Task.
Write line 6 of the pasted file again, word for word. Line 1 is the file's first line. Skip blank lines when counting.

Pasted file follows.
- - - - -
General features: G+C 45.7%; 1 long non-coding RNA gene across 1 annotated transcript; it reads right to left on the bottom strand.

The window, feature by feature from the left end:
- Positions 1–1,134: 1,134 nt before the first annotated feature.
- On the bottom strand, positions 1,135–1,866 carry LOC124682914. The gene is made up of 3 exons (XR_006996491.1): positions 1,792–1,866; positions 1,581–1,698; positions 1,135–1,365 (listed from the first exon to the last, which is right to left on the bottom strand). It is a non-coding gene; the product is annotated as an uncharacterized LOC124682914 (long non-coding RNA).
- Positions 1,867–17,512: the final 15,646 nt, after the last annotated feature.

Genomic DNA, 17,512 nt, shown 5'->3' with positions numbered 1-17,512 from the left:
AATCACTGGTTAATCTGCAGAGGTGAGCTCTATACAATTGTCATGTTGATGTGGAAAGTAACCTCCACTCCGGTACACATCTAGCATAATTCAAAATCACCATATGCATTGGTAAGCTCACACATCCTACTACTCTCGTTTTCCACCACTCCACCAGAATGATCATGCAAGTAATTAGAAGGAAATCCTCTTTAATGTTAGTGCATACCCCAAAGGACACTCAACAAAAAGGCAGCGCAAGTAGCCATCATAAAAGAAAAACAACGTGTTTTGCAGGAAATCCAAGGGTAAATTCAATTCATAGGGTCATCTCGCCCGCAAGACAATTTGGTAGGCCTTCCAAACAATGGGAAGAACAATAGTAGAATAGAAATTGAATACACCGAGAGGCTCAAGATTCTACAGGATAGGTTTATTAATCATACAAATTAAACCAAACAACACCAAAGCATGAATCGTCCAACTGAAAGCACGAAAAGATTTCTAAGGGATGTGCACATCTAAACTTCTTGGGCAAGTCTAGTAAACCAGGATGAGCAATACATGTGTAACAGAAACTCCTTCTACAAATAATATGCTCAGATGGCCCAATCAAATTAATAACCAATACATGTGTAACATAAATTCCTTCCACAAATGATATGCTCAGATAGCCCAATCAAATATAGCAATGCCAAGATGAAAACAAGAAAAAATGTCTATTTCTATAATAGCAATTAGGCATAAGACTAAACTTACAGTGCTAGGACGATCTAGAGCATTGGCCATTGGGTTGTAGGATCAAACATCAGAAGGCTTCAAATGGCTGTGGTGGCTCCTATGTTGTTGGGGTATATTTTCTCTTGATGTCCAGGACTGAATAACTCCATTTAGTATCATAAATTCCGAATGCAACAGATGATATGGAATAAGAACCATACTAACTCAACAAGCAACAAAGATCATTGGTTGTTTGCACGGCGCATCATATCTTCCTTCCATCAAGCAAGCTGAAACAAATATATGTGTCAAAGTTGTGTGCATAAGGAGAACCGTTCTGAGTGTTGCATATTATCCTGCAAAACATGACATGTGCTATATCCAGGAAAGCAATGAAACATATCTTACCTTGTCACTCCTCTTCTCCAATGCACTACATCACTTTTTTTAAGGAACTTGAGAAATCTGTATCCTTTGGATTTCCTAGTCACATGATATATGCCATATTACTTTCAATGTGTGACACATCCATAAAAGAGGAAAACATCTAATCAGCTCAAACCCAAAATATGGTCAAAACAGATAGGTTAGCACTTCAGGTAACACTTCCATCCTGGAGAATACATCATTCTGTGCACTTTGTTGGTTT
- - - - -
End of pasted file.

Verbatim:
Genomic DNA, 17,512 nt, shown 5'->3' with positions numbered 1-17,512 from the left: